Big 12 commissioner: Bowls could go dark without enough 6-6 teams
With 40 bowl games and 80 spots, some teams without winning -- or .500 -- records are bound to play in the postseason ... unless some bowls go dark and don't get played at all.
College football decision-makers have considered allowing some bowls to not be played this year given that not enough teams are eligible, Big 12 commissioner Bob Bowlsby said Sunday.
Although bowls going dark seems unlikely to happen this season, there is deep frustration by some administrators within college football that teams with 5-7 records will be in the postseason. At least two 5-7 teams, and possibly up to five, would have to participate since there aren’t enough 6-6 teams to fill the 80 slots created by a record 40 bowl games. About five cities have applied to stage future bowls.
“If we add more bowls next year, where are we going to find 84, 86, 88 eligible teams?” said Bowlsby, chairman of the Football Oversight Committee. “Having bowls go dark may be the way to slow the process down. There are a lot of people that don’t even like 6-6, much less 5-7. There are people who absolutely want bowls to go dark.”
When asked if going dark is a viable possibility this season, Bowlsby replied, “The problem with them going dark is you don’t end up with both sides (of the participating teams) not being filled. So you’re penalizing a team that did everything it should.”
Since 2012, the NCAA has had a plan in place that put 5-7 teams in bowls if they rank among the top five in APR scores, a measurement the NCAA uses to calculate how close athletes are toward graduating. However, that plan never specifically spelled out how to pick 5-7 teams beyond the top 5 APR schools and how teams below the top five should be prioritized.
“There are those that think a 5-7 team ought to immediately backfill for their own conference,” Bowlsby said. “There are those who say just let the bowls go dark. There are those think there ought to be an APR minimum, but you shouldn’t slice and dice among close APRs. There are those who think there shouldn’t be an APR component, but I think the (NCAA) board’s past actions are pretty clear they want an academic component to the selection process.”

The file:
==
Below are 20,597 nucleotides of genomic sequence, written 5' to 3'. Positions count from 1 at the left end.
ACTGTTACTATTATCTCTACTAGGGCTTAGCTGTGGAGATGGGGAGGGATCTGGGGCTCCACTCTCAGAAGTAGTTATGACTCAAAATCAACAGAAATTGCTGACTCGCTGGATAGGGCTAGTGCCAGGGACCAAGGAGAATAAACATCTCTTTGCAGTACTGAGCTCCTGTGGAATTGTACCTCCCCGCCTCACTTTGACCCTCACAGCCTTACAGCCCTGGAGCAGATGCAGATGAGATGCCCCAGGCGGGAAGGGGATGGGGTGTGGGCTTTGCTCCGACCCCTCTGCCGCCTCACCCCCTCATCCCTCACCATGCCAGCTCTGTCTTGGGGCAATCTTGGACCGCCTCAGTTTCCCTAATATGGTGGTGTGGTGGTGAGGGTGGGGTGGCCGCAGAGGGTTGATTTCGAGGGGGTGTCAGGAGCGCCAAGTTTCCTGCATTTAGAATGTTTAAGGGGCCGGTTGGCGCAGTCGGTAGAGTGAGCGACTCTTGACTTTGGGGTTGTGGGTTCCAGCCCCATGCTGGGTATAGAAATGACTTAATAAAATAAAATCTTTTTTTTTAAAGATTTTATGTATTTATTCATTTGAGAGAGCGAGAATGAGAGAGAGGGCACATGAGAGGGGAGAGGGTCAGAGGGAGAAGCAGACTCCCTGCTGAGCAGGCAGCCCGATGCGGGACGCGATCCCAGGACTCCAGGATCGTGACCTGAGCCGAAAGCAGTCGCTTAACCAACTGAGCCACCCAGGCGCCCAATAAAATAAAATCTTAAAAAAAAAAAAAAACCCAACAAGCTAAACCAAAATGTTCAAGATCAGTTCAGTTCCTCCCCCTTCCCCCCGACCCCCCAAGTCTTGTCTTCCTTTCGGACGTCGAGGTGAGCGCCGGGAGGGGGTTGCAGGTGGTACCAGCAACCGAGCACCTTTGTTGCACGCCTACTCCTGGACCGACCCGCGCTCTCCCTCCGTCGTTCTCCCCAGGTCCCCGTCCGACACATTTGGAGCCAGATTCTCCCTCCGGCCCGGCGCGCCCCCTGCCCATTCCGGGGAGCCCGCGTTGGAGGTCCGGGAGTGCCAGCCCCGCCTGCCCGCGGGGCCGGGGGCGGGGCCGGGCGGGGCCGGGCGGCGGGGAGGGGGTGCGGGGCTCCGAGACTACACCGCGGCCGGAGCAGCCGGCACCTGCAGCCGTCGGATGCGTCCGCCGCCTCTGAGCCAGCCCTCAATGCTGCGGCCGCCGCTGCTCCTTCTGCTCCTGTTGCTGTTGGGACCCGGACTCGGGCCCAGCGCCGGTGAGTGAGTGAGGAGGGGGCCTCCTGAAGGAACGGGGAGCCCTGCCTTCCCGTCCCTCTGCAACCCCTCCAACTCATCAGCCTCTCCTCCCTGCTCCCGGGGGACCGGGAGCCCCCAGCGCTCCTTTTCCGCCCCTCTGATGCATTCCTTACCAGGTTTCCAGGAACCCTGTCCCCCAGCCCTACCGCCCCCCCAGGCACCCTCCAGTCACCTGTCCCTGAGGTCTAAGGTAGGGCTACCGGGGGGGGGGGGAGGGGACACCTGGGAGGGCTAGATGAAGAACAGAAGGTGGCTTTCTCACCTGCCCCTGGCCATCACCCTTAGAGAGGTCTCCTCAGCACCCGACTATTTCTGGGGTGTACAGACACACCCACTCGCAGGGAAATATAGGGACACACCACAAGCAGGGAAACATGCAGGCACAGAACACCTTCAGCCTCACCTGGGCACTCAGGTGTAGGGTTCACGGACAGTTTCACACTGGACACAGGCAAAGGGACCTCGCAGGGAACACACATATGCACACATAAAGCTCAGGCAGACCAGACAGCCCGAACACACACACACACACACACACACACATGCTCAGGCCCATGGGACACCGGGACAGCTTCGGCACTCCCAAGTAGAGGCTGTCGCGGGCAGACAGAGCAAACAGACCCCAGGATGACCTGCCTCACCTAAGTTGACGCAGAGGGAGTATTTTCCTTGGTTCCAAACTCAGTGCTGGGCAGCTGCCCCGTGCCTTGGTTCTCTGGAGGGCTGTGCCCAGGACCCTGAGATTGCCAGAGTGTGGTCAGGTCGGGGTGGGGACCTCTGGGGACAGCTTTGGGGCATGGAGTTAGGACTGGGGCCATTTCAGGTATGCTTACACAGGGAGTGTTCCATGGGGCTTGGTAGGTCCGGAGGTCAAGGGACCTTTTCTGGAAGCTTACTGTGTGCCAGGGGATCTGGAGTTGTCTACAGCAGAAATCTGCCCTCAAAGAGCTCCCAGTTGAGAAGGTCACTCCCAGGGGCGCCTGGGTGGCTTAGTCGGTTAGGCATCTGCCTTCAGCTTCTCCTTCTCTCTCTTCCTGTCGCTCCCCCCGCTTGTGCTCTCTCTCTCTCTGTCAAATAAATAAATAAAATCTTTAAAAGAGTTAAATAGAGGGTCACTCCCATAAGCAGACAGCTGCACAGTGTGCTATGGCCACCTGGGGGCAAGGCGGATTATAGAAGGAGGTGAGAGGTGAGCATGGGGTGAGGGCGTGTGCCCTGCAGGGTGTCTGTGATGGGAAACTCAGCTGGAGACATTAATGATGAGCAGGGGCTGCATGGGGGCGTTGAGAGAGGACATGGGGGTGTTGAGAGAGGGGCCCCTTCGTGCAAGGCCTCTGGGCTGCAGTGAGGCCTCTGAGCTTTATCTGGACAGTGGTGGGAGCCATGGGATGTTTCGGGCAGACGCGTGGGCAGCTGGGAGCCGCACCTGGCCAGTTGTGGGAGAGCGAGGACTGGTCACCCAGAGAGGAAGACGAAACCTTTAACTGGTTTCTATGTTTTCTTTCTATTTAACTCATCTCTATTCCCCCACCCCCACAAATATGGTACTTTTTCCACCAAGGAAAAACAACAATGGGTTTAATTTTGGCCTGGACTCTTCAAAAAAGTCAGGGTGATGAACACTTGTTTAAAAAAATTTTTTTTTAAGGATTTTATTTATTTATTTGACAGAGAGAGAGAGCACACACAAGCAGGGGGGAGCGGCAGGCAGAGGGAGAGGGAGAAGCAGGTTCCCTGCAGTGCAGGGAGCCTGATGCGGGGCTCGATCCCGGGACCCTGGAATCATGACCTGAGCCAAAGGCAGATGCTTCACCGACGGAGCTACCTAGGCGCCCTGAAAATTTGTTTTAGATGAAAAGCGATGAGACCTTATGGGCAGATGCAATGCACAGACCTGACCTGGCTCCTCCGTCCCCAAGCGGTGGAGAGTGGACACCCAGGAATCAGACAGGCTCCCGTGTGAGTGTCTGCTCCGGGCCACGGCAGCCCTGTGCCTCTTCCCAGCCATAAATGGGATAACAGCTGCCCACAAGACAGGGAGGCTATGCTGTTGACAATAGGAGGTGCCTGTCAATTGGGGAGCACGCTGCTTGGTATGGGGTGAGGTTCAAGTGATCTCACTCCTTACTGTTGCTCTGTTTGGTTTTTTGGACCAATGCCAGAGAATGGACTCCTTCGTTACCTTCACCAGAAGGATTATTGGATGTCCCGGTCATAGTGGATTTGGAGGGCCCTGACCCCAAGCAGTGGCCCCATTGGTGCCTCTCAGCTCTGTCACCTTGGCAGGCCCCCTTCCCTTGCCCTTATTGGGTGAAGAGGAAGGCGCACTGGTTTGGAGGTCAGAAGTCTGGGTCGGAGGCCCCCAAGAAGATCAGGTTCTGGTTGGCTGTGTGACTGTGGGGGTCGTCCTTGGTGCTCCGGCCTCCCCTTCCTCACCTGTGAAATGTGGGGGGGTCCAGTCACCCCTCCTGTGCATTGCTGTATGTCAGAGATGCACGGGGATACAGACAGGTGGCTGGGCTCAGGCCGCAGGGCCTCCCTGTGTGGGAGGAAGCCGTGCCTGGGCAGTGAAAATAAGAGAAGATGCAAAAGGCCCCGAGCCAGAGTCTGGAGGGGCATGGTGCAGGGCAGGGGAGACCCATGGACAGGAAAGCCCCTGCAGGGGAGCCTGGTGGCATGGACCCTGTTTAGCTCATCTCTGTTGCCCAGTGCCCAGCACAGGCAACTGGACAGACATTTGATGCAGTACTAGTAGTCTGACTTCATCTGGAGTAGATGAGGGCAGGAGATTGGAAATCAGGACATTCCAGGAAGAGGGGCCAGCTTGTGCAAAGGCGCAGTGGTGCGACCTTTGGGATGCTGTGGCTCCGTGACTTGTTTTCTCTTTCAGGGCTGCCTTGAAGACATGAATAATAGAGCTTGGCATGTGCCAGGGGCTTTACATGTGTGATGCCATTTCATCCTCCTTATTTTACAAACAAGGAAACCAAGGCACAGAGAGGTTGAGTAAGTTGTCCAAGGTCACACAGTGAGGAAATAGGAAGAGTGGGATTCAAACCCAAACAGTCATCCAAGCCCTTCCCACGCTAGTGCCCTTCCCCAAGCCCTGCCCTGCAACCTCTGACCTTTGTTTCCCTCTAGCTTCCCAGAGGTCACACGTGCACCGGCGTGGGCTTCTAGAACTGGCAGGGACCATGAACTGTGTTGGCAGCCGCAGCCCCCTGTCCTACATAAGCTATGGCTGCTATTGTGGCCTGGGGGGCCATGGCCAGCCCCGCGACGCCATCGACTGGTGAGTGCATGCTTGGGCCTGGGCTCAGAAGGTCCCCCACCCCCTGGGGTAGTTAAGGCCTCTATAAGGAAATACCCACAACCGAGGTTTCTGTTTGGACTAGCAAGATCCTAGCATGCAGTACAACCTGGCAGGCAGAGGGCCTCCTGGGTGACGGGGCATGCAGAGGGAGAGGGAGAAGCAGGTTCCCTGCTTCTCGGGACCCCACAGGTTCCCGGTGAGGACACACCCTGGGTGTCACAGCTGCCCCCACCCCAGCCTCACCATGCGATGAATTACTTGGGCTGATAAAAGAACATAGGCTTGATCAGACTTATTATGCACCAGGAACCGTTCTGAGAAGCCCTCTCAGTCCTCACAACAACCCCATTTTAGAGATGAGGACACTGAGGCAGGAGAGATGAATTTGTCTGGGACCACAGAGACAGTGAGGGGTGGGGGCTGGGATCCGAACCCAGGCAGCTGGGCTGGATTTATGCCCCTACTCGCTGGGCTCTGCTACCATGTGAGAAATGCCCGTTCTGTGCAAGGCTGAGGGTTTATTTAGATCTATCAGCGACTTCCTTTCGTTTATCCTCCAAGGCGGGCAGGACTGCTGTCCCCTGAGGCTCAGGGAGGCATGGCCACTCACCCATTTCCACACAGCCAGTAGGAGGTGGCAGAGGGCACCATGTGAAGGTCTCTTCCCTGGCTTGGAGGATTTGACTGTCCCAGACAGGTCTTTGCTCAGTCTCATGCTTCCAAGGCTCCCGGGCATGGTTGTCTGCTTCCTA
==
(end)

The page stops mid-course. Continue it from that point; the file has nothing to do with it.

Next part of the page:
The top five-win teams at the moment based on the most recent APR data are: Nebraska (5-7 record, 985 APR score); Missouri (5-7, 976); Kansas State (5-6, 976); Minnesota (5-7, 975); San Jose State (5-7, 975); Illinois (5-7, 973); and Rice (5-7, 973).
Bowlsby said one possibility being discussed is using 930 as the cutoff score for eligible 5-7 bowl teams. The 930 number is the cutoff used to determine postseason penalties based on APR. The Football Oversight Committee will discuss options Monday and make a recommendation to the NCAA Council, which plans to have the final say this week.
One new complicating factor is the 17-member Football Oversight Committee lost a representative Sunday when Mark Richt parted ways with Georgia. Richt is the only coach on the committee and the SEC’s representative. “We’ll repopulate that by tomorrow,” Bowlsby said.
Georgia Tech (2012), UCLA (2011) and North Texas (2001) have previously received waivers to participate in bowls with a losing record. Those waivers were approved because Georgia Tech and UCLA had .500 records entering their conference championship game and lost. North Texas finished 5-6 but won the Sun Belt to earn a spot in the New Orleans Bowl.
On one hand, some athletic directors say they understand the desire for so many bowl games so there’s access for six-win teams to build their programs. Unlike in pro football, where schedules are based on results from a year earlier, college teams control who they play out of conference in the regular season. That can make it difficult for programs to gain exposure and high-profile wins.
On the other hand, some ADs are troubled that they could be paying bowl bonuses to coaches after a 5-7 regular season. Two ADs, who wished to remain anonymous, said they will structure coaching contracts differently in the future to specifically state that six wins are needed for a bowl bonus. That would replace generic language that pays a coach for bowl eligibility and/or appearing in the postseason.
Several ADs said they want the Football Oversight Committee to have more control in the future over the certification of bowl games. Bowlsby said a subcommittee of the Football Oversight Committee will study the bowl landscape in the offseason.
“I can promise you this one thing: We won’t be dealing with this next year,” Bowlsby said. “We could cap standards to be in a bowl and not have a waiver process. They would (go dark).”
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